Many of us of a certain age are familiar with the spine of the story. It’s 1936, the Great Depression is grinding away, and war clouds are forming over Europe. Britain’s King George V (Michael Gambon) dies, his vapid son Edward (Guy Pearce) succeeds him as king. Just eleven months later, Edward abdicates so he can run off and marry the American multiple-divorcée, Wallis Simpson. Younger brother Albert Frederick Arthur George, or “Bertie,” (Colin Firth) ascends to the throne as King George VI. As far as European royal families go, so far, so good
But – there’s always a “but” – Bertie has a problem. And it’s a problem that I certainly wasn’t aware of before this movie. Bertie has been a life-long stammerer, and he’s deathly afraid of any form of public speaking. Yet he now has a nation to inspire as its titular leader, and he has to do this during a time of rising international turmoil. This requires ceremonial remarks, radio addresses, public appearances – all anathema to this insecure, embarrassed, stammering king.
So stammering and British history intersect. And this leads to the heart of the movie – the relationship between Bertie and his highly unconventional speech therapist (Geoffrey Rush). Watching this rocky relationship develop, as portrayed by two masters of the acting art, Firth and Rush, is a treat to behold. And the lesser roles aren't too shabby -- Helen Bonham Carter as Queen Elizabeth, Derek Jacobi as the Archbishop of Canterbury.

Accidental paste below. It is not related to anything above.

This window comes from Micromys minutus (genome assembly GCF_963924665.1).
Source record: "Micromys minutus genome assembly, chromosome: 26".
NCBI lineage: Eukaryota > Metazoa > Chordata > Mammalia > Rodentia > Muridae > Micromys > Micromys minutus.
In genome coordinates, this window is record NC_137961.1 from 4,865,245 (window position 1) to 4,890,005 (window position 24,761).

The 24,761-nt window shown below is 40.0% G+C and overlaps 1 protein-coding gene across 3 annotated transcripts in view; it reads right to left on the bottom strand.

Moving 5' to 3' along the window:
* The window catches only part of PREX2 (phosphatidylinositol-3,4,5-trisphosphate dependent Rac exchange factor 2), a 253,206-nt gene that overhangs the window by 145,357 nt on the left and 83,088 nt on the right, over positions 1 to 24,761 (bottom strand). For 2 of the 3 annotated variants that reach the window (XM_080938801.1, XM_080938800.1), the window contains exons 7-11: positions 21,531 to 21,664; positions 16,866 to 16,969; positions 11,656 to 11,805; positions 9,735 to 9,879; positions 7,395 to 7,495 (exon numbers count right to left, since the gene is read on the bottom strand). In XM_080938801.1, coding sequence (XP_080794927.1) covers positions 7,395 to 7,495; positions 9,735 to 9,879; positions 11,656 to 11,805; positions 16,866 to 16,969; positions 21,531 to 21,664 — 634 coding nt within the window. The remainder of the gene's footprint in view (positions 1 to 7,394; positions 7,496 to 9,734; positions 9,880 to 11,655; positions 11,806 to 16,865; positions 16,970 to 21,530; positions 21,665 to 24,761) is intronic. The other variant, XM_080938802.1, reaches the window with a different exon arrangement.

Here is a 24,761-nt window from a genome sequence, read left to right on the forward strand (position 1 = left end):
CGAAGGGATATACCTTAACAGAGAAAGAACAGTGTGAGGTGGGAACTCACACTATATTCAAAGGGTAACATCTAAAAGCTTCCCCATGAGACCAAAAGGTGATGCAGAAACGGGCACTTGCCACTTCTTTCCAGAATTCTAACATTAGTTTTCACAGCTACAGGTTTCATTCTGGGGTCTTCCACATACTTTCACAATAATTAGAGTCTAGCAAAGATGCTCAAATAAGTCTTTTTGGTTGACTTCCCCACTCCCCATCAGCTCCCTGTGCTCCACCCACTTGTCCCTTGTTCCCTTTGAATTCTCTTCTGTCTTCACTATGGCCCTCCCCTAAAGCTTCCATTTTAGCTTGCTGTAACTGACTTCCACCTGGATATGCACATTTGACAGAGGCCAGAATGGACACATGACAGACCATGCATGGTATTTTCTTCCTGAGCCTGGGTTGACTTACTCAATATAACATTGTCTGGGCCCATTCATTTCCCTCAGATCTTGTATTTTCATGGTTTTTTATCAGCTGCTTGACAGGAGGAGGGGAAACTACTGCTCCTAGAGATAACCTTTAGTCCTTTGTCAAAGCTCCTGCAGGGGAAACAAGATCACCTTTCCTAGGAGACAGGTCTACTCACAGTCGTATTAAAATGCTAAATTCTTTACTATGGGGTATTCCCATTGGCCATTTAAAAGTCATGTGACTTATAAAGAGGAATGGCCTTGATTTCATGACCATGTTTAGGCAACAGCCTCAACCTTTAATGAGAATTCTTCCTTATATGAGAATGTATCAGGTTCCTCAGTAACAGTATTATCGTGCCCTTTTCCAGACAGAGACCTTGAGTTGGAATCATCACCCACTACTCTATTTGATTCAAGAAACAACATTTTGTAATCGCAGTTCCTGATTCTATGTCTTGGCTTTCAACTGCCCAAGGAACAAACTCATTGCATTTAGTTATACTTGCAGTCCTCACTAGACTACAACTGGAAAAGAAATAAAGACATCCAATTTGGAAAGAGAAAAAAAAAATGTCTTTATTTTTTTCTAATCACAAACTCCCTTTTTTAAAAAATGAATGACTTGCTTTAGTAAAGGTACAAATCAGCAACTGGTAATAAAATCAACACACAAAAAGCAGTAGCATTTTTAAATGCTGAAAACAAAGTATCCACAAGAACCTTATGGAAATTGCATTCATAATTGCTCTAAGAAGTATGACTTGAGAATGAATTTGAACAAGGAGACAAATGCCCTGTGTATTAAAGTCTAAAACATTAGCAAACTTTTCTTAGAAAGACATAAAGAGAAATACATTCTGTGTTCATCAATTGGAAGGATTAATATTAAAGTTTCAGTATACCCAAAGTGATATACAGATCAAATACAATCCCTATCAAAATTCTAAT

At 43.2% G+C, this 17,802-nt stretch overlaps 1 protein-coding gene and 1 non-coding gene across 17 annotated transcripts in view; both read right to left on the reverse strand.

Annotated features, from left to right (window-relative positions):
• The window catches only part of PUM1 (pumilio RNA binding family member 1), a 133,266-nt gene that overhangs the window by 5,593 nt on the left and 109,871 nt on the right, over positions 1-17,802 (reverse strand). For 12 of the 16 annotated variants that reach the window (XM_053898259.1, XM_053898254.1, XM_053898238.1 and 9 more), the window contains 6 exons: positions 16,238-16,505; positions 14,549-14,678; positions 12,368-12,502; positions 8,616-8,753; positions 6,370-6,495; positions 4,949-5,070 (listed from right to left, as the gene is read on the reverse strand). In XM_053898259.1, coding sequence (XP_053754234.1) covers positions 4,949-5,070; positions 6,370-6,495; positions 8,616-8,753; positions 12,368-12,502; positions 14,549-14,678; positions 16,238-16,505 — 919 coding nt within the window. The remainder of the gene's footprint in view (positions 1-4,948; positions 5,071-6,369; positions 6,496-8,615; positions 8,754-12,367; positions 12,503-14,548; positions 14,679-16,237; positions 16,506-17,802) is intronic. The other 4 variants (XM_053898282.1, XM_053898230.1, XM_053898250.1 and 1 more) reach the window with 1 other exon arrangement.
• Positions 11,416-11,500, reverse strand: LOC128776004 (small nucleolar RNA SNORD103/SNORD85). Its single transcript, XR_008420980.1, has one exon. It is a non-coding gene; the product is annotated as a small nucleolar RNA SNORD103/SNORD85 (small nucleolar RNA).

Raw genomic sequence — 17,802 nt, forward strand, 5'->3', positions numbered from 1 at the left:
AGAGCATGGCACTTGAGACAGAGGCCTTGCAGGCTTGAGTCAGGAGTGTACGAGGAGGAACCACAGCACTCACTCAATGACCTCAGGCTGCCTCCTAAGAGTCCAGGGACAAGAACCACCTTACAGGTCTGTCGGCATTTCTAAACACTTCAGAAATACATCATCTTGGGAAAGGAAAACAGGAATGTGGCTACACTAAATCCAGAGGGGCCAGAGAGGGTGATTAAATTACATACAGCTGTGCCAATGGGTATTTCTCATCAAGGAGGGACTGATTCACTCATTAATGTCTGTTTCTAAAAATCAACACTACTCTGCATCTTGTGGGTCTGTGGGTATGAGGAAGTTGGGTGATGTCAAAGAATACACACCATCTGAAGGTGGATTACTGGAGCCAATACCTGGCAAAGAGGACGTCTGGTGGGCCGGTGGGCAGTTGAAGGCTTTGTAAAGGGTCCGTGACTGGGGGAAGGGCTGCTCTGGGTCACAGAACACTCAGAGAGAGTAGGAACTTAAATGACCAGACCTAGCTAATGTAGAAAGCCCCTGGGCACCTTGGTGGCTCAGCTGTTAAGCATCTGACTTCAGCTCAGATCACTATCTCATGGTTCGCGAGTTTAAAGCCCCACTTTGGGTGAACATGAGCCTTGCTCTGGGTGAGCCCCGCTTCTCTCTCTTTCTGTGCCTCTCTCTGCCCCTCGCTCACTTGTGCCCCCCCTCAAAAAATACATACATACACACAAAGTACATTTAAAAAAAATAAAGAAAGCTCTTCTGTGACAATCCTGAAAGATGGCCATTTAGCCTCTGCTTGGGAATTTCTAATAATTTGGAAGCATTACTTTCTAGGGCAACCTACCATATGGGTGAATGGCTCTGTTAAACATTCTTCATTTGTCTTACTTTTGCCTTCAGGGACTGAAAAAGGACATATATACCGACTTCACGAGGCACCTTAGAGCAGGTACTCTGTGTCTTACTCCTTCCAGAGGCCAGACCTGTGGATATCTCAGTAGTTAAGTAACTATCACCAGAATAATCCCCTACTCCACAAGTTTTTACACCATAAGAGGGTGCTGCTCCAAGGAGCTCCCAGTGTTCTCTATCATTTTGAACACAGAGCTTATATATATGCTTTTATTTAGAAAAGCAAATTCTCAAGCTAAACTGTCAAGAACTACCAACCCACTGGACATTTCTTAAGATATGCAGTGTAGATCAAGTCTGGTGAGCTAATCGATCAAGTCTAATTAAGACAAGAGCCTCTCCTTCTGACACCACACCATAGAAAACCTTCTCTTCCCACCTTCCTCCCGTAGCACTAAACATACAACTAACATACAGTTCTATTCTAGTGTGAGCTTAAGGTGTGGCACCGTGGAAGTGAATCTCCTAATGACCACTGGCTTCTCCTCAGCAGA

The critical reception has been almost unanimously gushing. All 17 top critics as compiled by Rotten Tomatoes gave it the highest accolade -- a ripe tomato rating.
To me, one of the most interesting perspectives on the movie was that written by the drama critic of the Los Angeles Times, Charles McNulty. What makes his review a little more special is that McNulty is himself a stammerer. Some quotes from his piece:
Public speaking consistently ranks as one of life's most stressful events, up there with divorce, bereavement and home foreclosure.
As someone who has stuttered since childhood, I recognize [Bertie’s] symptoms only too well — the blood-drained complexion, the collapsing gait, the passive acceptance of death in the eyes.
Probably the darkest period of my life was around the time I was just finishing graduate school and feeling completely overwhelmed with doubts about how I would make my way in the world. How funny that a future king could share my anxiety.
By the way, I recently read Black Swan Green, a terrific 2006 novel by British writer David Mitchell in which the protagonist is a 13-year-old stammerer. His biggest challenges arise from the cruelty that many children impose upon a peer who has a disability. As McNulty pointed out in his movie essay,
The condition has been coded as a joke in popular culture, one of the few disabilities considered fair game for laughs.